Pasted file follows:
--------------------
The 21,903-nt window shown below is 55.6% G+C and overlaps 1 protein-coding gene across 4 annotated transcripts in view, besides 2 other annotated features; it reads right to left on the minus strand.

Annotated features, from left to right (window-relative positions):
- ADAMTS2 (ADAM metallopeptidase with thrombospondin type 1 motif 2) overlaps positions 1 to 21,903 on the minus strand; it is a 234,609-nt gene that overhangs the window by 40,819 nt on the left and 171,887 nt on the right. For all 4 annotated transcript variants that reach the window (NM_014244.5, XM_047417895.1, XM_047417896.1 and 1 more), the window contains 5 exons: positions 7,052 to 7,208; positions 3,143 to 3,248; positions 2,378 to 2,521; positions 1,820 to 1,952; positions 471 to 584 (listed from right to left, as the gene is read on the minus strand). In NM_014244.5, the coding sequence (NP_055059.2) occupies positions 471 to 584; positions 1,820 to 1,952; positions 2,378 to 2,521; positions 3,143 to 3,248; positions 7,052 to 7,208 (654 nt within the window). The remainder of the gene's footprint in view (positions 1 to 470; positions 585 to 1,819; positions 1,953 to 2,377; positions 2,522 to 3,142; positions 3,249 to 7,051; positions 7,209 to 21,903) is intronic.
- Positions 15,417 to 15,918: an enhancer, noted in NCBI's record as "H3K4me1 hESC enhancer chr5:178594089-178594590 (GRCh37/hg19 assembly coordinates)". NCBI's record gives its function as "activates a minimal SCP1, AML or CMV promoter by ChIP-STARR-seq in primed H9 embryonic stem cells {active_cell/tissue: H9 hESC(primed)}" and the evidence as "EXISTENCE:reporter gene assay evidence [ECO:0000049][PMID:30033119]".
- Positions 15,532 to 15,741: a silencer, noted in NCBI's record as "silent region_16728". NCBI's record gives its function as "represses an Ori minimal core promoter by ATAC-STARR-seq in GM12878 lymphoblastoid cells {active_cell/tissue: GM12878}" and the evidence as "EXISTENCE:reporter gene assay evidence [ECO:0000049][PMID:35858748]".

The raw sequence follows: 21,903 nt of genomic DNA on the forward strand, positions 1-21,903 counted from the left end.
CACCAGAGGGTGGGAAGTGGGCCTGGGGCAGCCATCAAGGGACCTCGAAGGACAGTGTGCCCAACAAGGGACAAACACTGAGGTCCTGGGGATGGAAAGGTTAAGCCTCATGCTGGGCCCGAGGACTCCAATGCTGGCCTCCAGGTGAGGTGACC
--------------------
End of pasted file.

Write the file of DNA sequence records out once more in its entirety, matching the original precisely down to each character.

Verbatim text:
The 21,903-nt window shown below is 55.6% G+C and overlaps 1 protein-coding gene across 4 annotated transcripts in view, besides 2 other annotated features; it reads right to left on the minus strand.

Annotated features, from left to right (window-relative positions):
- ADAMTS2 (ADAM metallopeptidase with thrombospondin type 1 motif 2) overlaps positions 1 to 21,903 on the minus strand; it is a 234,609-nt gene that overhangs the window by 40,819 nt on the left and 171,887 nt on the right. For all 4 annotated transcript variants that reach the window (NM_014244.5, XM_047417895.1, XM_047417896.1 and 1 more), the window contains 5 exons: positions 7,052 to 7,208; positions 3,143 to 3,248; positions 2,378 to 2,521; positions 1,820 to 1,952; positions 471 to 584 (listed from right to left, as the gene is read on the minus strand). In NM_014244.5, the coding sequence (NP_055059.2) occupies positions 471 to 584; positions 1,820 to 1,952; positions 2,378 to 2,521; positions 3,143 to 3,248; positions 7,052 to 7,208 (654 nt within the window). The remainder of the gene's footprint in view (positions 1 to 470; positions 585 to 1,819; positions 1,953 to 2,377; positions 2,522 to 3,142; positions 3,249 to 7,051; positions 7,209 to 21,903) is intronic.
- Positions 15,417 to 15,918: an enhancer, noted in NCBI's record as "H3K4me1 hESC enhancer chr5:178594089-178594590 (GRCh37/hg19 assembly coordinates)". NCBI's record gives its function as "activates a minimal SCP1, AML or CMV promoter by ChIP-STARR-seq in primed H9 embryonic stem cells {active_cell/tissue: H9 hESC(primed)}" and the evidence as "EXISTENCE:reporter gene assay evidence [ECO:0000049][PMID:30033119]".
- Positions 15,532 to 15,741: a silencer, noted in NCBI's record as "silent region_16728". NCBI's record gives its function as "represses an Ori minimal core promoter by ATAC-STARR-seq in GM12878 lymphoblastoid cells {active_cell/tissue: GM12878}" and the evidence as "EXISTENCE:reporter gene assay evidence [ECO:0000049][PMID:35858748]".

The raw sequence follows: 21,903 nt of genomic DNA on the forward strand, positions 1-21,903 counted from the left end.
CACCAGAGGGTGGGAAGTGGGCCTGGGGCAGCCATCAAGGGACCTCGAAGGACAGTGTGCCCAACAAGGGACAAACACTGAGGTCCTGGGGATGGAAAGGTTAAGCCTCATGCTGGGCCCGAGGACTCCAATGCTGGCCTCCAGGTGAGGTGACC